METHODS: Cross-sectional household interviews conducted as part of the national Alcohol Toolkit Study in England between March and April 2017. Data were collected on age, gender, social grade, drinking category, and beliefs and attitudes to being asked about alcohol in routine health care. Unadjusted and multivariate-adjusted logistic regression models were performed to investigate associations between socio-demographic characteristics and drinking category with being "pro-routine" (i.e. 'agree completely' that alcohol consumption should be routinely addressed in health care) or "pro-personal" (i.e. 'agree completely' that alcohol is a personal matter and not something health care providers should ask about).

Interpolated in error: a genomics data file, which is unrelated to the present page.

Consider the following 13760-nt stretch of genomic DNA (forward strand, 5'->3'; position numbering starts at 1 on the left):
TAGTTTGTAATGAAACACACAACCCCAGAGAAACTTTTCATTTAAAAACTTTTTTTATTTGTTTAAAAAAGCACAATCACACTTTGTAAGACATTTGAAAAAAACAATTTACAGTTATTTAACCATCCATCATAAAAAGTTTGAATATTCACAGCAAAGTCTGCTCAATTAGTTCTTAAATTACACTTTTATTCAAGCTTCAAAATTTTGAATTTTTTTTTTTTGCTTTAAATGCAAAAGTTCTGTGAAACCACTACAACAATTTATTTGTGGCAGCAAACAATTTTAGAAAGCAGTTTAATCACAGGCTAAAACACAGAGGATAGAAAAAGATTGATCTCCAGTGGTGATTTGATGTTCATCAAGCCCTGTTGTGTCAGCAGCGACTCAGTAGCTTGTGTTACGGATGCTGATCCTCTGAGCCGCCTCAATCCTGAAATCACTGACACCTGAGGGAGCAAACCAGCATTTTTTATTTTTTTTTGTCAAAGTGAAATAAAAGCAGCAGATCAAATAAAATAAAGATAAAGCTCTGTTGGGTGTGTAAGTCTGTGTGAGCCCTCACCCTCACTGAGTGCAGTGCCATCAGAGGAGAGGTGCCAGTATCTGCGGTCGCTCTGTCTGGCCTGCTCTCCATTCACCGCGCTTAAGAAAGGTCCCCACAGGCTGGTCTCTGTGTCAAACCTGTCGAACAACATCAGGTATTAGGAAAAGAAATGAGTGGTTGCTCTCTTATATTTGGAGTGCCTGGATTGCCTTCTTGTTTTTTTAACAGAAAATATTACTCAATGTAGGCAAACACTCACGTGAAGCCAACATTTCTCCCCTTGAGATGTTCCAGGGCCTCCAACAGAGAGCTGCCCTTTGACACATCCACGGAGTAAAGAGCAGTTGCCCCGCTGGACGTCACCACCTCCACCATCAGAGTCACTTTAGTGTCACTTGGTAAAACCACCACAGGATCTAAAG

RESULTS: Data were collected on 3499 participants, of whom 50% were "pro-routine" and 10% were "pro-personal". Those in social grade C1, C2, D and E were significantly less likely than those in AB of being "pro-routine". Women were less likely than men to be "pro-personal", and those aged 35-44 or 65 years plus more likely to be "pro-personal" compared with participants aged 16-24. Respondents aged 65 plus were twice as likely as those aged 16-24 to agree completely that alcohol consumption is a personal matter and not something health care providers should ask about (OR 2.00, 95% CI 1.34-2.99).

    CONCLUSIONS: Most adults in England agree that health care providers should routinely ask about patients' alcohol consumption. However, older adults and those in lower socio-economic groups are less supportive. Drinking status appears to have limited impact on whether people believe that alcohol is a personal matter and not something health care providers should ask about.